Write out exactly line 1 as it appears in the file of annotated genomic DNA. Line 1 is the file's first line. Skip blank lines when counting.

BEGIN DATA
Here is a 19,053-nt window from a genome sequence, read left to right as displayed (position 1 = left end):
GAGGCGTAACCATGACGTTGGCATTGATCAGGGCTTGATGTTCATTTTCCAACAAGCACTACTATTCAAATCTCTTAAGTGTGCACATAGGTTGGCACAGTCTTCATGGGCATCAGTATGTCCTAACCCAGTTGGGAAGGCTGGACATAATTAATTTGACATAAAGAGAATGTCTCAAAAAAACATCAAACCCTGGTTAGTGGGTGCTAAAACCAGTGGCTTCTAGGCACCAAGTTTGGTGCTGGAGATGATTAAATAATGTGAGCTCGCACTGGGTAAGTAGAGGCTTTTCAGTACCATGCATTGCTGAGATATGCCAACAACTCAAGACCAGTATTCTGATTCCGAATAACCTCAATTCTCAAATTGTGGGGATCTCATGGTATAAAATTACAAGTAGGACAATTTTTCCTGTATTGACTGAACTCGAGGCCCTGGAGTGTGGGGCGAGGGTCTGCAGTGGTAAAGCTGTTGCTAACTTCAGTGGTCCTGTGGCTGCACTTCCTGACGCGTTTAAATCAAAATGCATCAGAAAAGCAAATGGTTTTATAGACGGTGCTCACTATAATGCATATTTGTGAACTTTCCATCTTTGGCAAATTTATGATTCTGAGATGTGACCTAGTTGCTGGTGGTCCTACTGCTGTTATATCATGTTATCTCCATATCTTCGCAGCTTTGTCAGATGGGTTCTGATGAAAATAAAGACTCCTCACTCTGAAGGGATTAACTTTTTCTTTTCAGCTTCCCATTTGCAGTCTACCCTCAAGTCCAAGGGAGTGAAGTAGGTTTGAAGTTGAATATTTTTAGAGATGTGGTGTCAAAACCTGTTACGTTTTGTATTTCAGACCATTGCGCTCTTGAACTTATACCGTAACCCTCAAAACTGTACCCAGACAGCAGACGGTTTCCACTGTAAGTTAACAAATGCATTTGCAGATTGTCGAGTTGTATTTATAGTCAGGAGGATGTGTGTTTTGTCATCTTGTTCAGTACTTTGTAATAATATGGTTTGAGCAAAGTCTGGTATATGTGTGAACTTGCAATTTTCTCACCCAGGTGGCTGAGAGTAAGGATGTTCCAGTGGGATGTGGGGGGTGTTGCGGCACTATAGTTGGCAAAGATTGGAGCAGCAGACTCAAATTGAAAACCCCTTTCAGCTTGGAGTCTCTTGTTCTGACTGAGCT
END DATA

Here is a 19,053-nt window from a genome sequence, read left to right as displayed (position 1 = left end):